It’s twenty years ago. My
conception of what it means to have a home is strangely mediated by the fact
that I’ve never known not having one, never had any home but this room, with
books lining the walls, my favourite ones placed so high that I’d have to stand
on the table to reach them, so they could be kept as far from the world, as
possible. I’m still afraid of the dark.
a grotesque Minnie Mouse nightlight plugged into the wall, its eyeballs white
and worn from running my fingers over it as though it could tell me what the
future might bring. I run my fingers over the Minnie
Mouse eyeballs once, twice, thrice for luck and I go to bed. I go to bed but I
have a nightmare anyway, and I shriek like I’m dying. My dad comes running and
he tries to calm me. What’s the worst thing that could happen, he asks,
reasonably, stroking my hair. A monster under the bed? I’ll kill it with this
magic sword. An evil wizard in the closet? We’ll say a spell to wish him away. The
worst thing could happen, well, it’s not really so bad at all.
It’s twenty years later. I’m supposed to be working, but I’m distracted, my lover is supposed to meet me at home, but they’re a half hour late, messy haired and callous, because they like to make me wait. What’s the worst thing that could happen , I ask myself absently, like my father taught me to, years ago, a method to calm myself. They could be dead. That wouldn’t be so bad, I think to myself, uneasily, but I know that’s not true. I check my phone because my hands feel too idle. Liz has posted on tumblr – Chantal Akerman has died.
worst that could happen
? The truth is that, while I sit
here, idle and expectant, someone that I love could leave me.
Chantal Akerman’s last film is titled No Home Movie. Home, what even is it. I’m not sure but I know I want it. But maybe that’s just it. Home is a matter of wanting things. It’s about futurity, about forcing desire into a shape in which there has to be a beginning, middle and end. ‘Going home’ necessarily means a journey. It means finding a place to rest after all the time you’ve been roaming. One can have no home, but the implicit suggestion is that everybody wants one, or should. No Home Movie . Say it out loud though, short and curt, and you’ll hear the contempt in it. Home. I don’t want it. No future. No home.
Chantal Akerman’s first film, is titled Saute ma ville , which literally means blow up my town. It was a film that taught me how to breathe. A young woman, played by Chantal, arrives home. She seems to be accomplishing a number of household tasks, she drags flowers by their stems haphazardly through her door, she gets out any number of household items seemingly just to put them to use, methodically, rigorously. She seems to be preparing for something but she doesn’t know what. As she works, she hums, a sharp, unpleasant sound piercing the banality of her movements. It seems absurd, the tension is suspenseful but only because you can’t tell if it’s supposed to be comic. She becomes frenzied, she looks in the mirror and tries to clean it but starts laughing, or crying, joyously, at herself you can’t tell which. There is a pitch that becomes unsustainable but the only person who lacks certainty about what is about to unfold is you. The protagonist, there’s something she knows in the brusqueness of her gestures. No home. She leans over the stove and lights the gas on fire. There’s a bang, then black. No home movie.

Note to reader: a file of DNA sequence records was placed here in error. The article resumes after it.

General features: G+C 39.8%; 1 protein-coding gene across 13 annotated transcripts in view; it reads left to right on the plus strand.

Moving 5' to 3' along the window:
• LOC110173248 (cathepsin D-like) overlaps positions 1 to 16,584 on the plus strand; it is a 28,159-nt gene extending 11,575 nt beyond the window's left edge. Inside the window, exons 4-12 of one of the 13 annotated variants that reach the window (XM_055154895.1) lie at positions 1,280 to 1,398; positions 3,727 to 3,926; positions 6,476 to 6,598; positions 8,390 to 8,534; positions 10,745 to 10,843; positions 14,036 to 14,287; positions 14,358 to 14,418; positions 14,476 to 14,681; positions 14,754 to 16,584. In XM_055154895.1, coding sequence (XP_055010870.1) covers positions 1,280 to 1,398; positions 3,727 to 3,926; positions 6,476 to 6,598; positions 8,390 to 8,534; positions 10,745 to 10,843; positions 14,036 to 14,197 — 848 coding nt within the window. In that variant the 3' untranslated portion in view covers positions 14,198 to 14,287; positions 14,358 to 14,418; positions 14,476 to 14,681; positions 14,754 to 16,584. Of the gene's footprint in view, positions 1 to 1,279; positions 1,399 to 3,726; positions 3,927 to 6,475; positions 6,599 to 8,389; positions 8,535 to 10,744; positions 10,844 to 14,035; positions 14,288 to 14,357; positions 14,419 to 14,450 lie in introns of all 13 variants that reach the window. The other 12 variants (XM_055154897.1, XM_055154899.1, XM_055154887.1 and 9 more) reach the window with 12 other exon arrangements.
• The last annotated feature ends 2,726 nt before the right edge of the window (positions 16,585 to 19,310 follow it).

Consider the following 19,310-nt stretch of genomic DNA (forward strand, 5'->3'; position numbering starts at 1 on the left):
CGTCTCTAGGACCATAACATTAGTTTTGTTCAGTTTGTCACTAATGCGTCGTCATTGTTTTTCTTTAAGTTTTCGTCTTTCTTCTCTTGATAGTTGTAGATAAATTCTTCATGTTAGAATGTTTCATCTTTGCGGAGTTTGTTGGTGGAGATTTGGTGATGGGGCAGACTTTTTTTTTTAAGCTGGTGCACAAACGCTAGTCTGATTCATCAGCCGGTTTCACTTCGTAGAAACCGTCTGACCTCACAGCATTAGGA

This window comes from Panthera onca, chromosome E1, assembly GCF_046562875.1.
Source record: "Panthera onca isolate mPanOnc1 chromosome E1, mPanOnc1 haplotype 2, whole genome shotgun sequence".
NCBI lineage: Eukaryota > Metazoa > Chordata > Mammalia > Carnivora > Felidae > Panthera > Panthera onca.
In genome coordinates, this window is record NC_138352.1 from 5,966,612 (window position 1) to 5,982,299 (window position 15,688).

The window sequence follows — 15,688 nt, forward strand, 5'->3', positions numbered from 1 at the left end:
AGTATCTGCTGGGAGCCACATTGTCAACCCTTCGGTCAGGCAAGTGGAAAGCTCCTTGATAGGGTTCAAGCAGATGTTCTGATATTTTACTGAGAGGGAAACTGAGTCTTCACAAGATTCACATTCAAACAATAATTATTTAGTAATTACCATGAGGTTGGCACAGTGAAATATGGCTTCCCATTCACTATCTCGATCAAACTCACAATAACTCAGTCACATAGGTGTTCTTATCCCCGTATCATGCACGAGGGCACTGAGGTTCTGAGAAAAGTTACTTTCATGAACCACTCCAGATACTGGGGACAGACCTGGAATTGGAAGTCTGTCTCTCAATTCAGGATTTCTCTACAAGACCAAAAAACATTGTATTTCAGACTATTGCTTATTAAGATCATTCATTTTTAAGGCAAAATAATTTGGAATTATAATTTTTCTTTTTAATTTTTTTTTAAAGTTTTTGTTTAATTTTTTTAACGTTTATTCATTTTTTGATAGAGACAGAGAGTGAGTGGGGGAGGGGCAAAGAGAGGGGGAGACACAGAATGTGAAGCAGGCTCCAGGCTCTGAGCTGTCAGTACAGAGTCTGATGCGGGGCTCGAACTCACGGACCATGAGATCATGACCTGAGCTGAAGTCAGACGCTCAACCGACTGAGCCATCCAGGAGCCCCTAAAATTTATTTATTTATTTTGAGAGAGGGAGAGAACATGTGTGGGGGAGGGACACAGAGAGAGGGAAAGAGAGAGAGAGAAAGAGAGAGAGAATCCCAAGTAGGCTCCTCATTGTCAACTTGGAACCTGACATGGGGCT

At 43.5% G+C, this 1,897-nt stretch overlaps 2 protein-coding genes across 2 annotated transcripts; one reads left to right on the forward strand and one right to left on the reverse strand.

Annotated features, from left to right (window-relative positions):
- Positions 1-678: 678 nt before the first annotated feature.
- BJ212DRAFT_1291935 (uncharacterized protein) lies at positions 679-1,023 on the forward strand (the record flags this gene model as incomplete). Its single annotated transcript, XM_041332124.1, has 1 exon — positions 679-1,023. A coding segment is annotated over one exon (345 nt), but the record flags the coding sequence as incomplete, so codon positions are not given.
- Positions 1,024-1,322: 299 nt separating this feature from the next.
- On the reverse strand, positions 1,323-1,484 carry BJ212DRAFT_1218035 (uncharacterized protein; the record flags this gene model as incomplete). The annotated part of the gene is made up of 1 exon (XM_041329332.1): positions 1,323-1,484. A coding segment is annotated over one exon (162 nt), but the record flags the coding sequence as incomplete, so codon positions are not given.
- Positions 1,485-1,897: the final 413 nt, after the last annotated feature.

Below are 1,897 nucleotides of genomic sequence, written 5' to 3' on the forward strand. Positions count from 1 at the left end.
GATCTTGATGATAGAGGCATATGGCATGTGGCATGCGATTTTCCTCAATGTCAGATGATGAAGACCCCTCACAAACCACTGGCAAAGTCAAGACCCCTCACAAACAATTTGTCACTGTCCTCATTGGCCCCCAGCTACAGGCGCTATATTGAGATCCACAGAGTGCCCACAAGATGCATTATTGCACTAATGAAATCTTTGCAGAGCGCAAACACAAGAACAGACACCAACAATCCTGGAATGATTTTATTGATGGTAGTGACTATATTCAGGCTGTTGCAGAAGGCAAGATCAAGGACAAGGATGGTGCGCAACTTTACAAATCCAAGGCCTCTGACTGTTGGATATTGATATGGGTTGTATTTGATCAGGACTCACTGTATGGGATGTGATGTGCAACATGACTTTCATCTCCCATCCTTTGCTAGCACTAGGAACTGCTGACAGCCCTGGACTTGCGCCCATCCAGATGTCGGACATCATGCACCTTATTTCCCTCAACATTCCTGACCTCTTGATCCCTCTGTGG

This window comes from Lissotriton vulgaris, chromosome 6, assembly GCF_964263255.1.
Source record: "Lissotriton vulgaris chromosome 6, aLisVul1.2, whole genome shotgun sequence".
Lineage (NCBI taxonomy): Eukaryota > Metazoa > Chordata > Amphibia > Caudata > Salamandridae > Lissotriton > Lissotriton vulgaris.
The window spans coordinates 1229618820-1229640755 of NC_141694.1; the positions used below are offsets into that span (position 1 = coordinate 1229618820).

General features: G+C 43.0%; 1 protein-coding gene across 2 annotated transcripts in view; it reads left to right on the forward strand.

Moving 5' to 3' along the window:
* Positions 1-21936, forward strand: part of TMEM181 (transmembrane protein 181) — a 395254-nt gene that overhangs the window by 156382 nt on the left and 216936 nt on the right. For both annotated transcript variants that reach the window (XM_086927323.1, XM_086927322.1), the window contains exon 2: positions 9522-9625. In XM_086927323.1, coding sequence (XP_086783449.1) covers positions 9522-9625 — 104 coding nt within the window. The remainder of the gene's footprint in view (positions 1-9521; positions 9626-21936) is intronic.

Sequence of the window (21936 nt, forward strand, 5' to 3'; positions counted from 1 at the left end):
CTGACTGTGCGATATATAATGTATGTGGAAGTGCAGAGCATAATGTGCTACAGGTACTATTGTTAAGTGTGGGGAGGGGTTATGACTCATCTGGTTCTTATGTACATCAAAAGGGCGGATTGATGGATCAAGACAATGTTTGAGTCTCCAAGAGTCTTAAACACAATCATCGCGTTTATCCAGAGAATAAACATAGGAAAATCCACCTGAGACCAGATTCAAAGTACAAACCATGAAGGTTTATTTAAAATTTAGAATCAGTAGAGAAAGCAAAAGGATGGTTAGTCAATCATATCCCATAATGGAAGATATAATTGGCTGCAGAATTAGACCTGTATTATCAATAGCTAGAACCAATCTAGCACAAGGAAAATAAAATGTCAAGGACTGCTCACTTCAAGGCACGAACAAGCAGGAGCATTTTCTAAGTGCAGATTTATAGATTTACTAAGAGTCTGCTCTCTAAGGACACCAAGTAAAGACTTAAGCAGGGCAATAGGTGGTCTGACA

In her post about Akerman’s death, Liz quotes an article that speculates about the cause for Akerman’s death, and the speculation surrounding her potential suicide makes me queasy, a form too easily imposed on the feminine.
“Friends said that Ms. Akerman had been in a dark emotional state after the death of her mother last year, and that she had had breakdowns. She had recently been hospitalized for depression…
Liz asks a simple question, one impossible to answer –“Can we live?”
There’s a bang, and then black. But, can’t we live?
No, but somehow Saute ma ville remains for me a form for living. The first time I watched it, I sat back in my chair, I laughed, a loose, pealing noise, not from happiness but from relief at its total refusal. The thing is that for Akerman, everything – art, life, death, identity, politics, exists in entwined architectural paradox. But sometimes all of that can be evident in a graceful gesture of - Saute ma ville . Blow up my town. You will only ever get only what I choose to give.
Akerman films are also a form about living, but more than living, they are about living as waiting. They are about how living is nothing but an endless series of motions, they are about the instrinsic nightmarishness of the present tense. It snowed for a very long time.
The sparse apartments, and streets of Akerman are never abstract. Instead, they circle and caress the material conditions of the void, and say This is life but is this living? And the answer is no, mostly; and yes, sometimes. There is value in the painful emptiness of real time, small elations and stupors in the very fabric of it, its grooves and ridges. There’s intent and rebellion in the narrative arcs despite the unintentional drama of how life just happens. And I waited.